Fact: Similar to the myth mentioned above, there was also a rumor that a worker from Pepsi had added his HIV contaminated blood into the products, and people were advised not to drink any products from Pepsi. This rumor went around in an SMS message and was also falsely linked to being sent from the United Kingdom’s Metropolitan Police in 2017. In fact, since 2004, a form of this message has been circulating on the internet and it is incredibly damaging to any company’s image to have such misleading facts going around. Truth is that even if blood is added to the drink cans, HIV does not survive for long outside of the human body and therefore, it is not possible to contract the virus in such a manner.

HIV Transmission Myth 8: You are going to die if you have HIV

Fact: This is also entirely a myth. When the epidemic of HIV was first diagnosed in the 1980’s very little was known about the virus, how it works, how it gets transmitted, and of course how to treat it. Due to this immense lack of knowledge and the stigma associated with HIV/AIDS, many people who were diagnosed eventually ended up dying. New research has now shown that people who tested positive for HIV can go on to live long and healthy lives. Doctors are now aware of how the HIV virus functions and there are much better treatments available for treating the symptoms of HIV. In fact, many HIV-positive individuals only need to take one pill a day to manage their condition. This HIV myth all the more indicates how important it is for everyone to be aware of the facts of HIV, thus helping to end the social stigma that is still associated to HIV/AIDS even in today’s age.

HIV Transmission Myth 9: Having many Sexual Partners and Drug Use is the only way to Contract HIV

Fact: Again a myth. It is true that unprotected sex and intravenous drug use are two common forms of HIV transmission, but there is more to the equation and it is not as simple as it appears. This HIV myth indicates that every person who is HIV-positive is either promiscuous or addicted to drugs. It also implies that HIV is a sort of a punishment for such kind of behavior. Reality is that preventing the spread of HIV is not limited to just promoting abstinence or refraining from drug use. Policing behavior, stigma, and preventing proper education about drug use and safe sex is detrimental to the HIV prevention efforts. Due to the lack of proper education on HIV transmission, nearly 1 in 7 people having HIV remain unaware about how they contracted the virus. Therefore, promoting knowledge about safe sex and drug use is the need of the hour, particularly in teenagers and young adults.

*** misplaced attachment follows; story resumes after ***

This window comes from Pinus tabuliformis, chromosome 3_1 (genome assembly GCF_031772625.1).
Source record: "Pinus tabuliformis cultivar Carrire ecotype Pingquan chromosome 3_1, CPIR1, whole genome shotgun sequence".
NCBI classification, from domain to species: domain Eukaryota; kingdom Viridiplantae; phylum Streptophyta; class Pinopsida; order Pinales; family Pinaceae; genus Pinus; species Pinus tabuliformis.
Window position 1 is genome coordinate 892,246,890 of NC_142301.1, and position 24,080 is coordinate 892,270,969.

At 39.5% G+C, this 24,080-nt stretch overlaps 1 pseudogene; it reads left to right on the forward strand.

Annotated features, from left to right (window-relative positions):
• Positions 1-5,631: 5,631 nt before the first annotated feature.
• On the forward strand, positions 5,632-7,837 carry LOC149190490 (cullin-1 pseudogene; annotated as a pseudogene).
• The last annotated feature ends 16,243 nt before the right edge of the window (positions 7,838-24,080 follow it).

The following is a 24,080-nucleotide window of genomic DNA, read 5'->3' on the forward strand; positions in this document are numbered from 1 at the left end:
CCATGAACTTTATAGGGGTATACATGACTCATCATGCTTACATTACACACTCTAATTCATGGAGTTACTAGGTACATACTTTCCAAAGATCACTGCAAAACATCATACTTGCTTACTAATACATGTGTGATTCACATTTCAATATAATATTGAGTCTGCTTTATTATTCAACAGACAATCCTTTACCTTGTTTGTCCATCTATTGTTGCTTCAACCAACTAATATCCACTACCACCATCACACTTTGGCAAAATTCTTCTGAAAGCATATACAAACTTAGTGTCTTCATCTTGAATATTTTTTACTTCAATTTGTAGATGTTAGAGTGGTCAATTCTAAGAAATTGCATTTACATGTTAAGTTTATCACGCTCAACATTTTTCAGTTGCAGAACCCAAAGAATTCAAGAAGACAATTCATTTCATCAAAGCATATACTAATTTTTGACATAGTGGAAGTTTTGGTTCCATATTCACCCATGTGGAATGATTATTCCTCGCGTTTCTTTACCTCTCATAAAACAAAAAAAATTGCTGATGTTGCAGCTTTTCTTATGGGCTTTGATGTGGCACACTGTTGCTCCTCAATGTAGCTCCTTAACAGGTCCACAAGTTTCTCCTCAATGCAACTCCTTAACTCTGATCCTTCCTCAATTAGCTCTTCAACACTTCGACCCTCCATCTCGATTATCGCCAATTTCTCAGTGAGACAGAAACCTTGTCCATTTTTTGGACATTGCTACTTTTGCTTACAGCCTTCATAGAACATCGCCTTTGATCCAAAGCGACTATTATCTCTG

HIV Transmission Myth 10: Mosquitoes Spread HIV

Fact: It is simply not possible to get HIV from mosquitoes or for that matter, any insects. When an insect, mosquito, for example, bites you and sucks your blood, it does not inject the blood of the last person it had bitten back into your bloodstream. Therefore, it is simply impossible to get infected with HIV in this manner and this mode of transmission of HIV is a ridiculous myth.


When HIV first emerged as a life-threatening condition, it was assumed to be equivalent to getting a death sentence that carried a social stigma. With the advances in medical science, researchers have done extensive studies on HIV transmission and have also developed high-quality treatments that now allow HIV-positive individuals to continue having a long and productive life. These treatments also have been successful in practically eliminating the risk of HIV transmission during sexual intercourse. Improved HIV education and debunking of myths related to HIV transmission are going to go a long way in ending the social stigma still attached with people having HIV/ADIS.

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Team PainAssist
Team PainAssist
Written, Edited or Reviewed By: Team PainAssist, Pain Assist Inc. This article does not provide medical advice. See disclaimer
Last Modified On:February 20, 2020